When students were ready to start film production, Gardner gave them the task of coming up with 10 premise lines that developed into a theme. “I decided to choreograph based on the narrative of an individual finding contentment in their current situation, and their internal struggle of still wishing to progress,” says Hunter, a 17- year-old dancer at Edge Studios.
In order to stay within the chosen theme, the dancer worked on a series of improvs, guided by the keywords: tension, repetition, melancholic and surrender. “With respect to the word melancholic, I liked the idea of acute emotion, without a clear cause. I was intrigued by the idea of someone fighting a battle, that they didn’t know they cared about enough to fight.”
Finding a location became more difficult than the dancer first imagined. She wanted to find a spot that was not distinct enough for Calgary viewers to know where it was. Aesthetically, she wanted earthy tones and a look of dilapidation.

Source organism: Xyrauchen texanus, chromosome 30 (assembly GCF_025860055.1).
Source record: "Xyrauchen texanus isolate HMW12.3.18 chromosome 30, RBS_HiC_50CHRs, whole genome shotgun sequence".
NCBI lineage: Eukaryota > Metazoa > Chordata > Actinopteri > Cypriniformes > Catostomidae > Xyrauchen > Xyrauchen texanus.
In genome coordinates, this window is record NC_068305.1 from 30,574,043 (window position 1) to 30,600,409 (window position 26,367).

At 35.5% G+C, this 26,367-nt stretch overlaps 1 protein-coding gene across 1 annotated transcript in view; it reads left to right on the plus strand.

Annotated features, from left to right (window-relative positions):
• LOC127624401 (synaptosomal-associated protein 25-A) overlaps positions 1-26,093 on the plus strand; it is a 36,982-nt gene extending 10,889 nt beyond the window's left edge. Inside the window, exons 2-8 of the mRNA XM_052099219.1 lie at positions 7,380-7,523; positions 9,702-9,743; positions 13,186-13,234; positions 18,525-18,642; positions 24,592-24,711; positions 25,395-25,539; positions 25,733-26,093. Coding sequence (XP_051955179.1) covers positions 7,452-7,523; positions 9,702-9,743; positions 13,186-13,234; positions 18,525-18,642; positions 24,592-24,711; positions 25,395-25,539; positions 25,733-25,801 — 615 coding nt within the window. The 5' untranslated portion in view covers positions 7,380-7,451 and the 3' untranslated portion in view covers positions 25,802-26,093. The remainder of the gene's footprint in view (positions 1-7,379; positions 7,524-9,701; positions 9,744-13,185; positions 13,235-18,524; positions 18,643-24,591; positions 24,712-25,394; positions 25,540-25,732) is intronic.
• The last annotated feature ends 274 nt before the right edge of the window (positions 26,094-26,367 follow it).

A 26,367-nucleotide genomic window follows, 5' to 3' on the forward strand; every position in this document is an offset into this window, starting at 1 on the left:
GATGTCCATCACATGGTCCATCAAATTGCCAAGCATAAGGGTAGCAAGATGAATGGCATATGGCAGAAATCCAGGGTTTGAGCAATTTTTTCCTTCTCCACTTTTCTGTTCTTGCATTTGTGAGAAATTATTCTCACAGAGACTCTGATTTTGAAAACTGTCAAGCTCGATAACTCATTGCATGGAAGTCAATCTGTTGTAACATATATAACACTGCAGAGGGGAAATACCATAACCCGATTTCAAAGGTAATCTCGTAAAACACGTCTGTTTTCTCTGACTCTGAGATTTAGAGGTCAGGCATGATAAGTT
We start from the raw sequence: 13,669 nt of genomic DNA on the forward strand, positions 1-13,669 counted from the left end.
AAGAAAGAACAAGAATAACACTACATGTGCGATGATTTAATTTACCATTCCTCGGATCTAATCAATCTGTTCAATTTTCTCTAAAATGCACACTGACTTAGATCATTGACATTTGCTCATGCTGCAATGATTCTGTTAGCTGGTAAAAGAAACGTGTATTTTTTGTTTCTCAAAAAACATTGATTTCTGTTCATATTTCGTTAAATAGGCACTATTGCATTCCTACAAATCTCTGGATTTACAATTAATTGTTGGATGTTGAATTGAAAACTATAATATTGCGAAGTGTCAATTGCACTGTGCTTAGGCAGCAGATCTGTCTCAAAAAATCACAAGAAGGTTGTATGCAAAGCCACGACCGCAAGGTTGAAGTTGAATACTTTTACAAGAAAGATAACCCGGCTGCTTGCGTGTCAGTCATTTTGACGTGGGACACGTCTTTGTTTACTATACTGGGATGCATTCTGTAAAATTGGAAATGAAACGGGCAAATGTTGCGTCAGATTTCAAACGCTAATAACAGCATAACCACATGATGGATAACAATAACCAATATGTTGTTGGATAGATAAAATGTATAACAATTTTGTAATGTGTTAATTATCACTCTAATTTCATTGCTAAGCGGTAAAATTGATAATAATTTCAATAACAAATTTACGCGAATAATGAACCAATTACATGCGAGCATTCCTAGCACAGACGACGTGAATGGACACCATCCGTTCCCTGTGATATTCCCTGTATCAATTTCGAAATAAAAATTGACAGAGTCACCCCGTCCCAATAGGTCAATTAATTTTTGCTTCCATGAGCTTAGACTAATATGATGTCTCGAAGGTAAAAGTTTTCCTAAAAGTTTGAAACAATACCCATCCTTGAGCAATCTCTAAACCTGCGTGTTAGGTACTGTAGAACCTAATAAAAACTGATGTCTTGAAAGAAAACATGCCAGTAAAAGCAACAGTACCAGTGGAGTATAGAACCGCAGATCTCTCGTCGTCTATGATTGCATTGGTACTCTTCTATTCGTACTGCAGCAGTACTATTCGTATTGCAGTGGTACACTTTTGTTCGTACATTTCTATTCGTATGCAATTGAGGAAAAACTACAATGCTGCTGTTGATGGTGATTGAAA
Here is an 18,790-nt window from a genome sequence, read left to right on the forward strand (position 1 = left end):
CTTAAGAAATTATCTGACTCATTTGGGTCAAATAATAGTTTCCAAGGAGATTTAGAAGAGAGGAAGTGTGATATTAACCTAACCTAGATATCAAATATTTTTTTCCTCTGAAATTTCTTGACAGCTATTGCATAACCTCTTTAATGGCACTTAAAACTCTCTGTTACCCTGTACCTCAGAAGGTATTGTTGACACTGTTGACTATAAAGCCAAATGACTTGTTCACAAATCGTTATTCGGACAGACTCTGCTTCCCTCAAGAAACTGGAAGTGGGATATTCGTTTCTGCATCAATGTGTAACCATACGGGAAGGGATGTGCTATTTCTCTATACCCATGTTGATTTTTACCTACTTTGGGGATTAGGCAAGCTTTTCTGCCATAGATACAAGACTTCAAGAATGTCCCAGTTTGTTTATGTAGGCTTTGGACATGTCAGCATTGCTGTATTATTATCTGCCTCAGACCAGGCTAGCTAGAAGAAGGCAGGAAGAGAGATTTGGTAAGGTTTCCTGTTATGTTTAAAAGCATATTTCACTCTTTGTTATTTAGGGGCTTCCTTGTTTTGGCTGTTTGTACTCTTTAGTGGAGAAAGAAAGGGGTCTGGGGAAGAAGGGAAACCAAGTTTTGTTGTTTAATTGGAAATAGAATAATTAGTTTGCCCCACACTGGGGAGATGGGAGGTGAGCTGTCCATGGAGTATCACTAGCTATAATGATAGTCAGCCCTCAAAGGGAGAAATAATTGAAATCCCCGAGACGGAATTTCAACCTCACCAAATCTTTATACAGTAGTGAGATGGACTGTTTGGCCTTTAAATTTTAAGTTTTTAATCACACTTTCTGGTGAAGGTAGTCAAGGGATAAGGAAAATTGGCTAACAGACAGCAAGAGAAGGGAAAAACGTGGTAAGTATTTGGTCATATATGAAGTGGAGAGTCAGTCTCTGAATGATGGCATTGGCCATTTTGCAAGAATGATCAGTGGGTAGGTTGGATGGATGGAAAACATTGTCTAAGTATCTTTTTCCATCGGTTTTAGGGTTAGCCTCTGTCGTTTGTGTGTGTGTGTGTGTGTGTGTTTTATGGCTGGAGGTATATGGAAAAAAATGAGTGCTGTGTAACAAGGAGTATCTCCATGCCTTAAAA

Hunter felt the whole process came about quite naturally for her. It became a family affair, with her brother, a budding photographer, offering to assist with filming. “As a dancer I know which angles are going to look best when I hit a line or create a shape. I had a clear idea of where I wanted it filmed from. This, combined with my brother’s talent and knowledge of the camera, helped me to pull off my first creation of dance on film.”
Hunter says Gardner’s guidance helped her immensely in the cultivation of this film. “Amy’s understanding of choreographic intention and the camera angle’s affect on the mood of the film helped me. I learned a lot about the intentional meaning of camera angles, opposed to aimlessly filming dance for the aesthetic. She offered insights into the importance of developing a shot list and mindfully choreographing, with respect to the camera. It was beneficial to have a teacher so knowledgeable, in the many roles that go into creating a dance film.”